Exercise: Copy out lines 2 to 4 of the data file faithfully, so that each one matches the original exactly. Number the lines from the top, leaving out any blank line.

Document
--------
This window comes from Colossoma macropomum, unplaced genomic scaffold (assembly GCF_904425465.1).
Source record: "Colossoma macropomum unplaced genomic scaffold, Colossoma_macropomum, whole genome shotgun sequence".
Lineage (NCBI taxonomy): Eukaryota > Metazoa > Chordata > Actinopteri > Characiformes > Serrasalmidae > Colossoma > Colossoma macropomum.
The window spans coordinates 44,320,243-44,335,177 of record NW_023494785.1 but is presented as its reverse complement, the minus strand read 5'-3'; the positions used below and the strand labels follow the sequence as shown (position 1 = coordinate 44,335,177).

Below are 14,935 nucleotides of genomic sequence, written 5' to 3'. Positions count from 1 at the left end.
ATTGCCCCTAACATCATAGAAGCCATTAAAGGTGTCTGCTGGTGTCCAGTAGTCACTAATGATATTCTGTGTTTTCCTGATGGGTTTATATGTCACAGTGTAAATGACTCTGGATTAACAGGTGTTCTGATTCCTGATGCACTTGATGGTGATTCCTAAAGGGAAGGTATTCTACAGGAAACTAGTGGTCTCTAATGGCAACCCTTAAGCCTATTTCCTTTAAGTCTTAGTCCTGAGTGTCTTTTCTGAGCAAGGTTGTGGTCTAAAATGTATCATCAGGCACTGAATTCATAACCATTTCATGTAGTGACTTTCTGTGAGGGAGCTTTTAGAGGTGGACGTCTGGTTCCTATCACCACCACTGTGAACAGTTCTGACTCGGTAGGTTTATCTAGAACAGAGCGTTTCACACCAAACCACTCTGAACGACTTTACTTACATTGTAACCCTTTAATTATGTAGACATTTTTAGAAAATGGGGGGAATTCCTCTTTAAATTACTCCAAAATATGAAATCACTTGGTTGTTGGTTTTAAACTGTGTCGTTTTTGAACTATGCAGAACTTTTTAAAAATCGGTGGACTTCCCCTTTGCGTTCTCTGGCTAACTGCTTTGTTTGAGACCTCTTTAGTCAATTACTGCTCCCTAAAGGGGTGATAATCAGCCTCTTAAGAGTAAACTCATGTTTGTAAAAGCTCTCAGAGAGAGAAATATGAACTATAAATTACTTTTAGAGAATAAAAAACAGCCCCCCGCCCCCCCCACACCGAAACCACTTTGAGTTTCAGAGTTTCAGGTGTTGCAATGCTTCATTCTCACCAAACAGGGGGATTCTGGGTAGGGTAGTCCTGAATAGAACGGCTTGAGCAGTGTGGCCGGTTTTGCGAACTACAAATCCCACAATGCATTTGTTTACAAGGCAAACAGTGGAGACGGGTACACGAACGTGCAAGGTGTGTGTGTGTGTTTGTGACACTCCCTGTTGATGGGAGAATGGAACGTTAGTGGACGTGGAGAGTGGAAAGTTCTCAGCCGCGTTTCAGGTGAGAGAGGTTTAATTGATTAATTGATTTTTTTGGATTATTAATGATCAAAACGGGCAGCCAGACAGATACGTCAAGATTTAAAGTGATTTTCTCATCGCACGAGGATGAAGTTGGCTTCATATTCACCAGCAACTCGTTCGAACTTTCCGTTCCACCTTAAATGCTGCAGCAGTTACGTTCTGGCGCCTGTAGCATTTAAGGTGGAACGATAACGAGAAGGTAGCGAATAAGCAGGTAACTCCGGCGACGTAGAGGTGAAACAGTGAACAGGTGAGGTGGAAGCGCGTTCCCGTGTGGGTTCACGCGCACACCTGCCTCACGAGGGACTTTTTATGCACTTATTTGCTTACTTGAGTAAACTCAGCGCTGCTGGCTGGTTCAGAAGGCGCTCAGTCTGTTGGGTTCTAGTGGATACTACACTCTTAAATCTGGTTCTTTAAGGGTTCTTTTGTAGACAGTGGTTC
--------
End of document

Source record: "Colossoma macropomum unplaced genomic scaffold, Colossoma_macropomum, whole genome shotgun sequence".
Lineage (NCBI taxonomy): Eukaryota > Metazoa > Chordata > Actinopteri > Characiformes > Serrasalmidae > Colossoma > Colossoma macropomum.
The window spans coordinates 44,320,243-44,335,177 of record NW_023494785.1 but is presented as its reverse complement, the minus strand read 5'-3'; the positions used below and the strand labels follow the sequence as shown (position 1 = coordinate 44,335,177).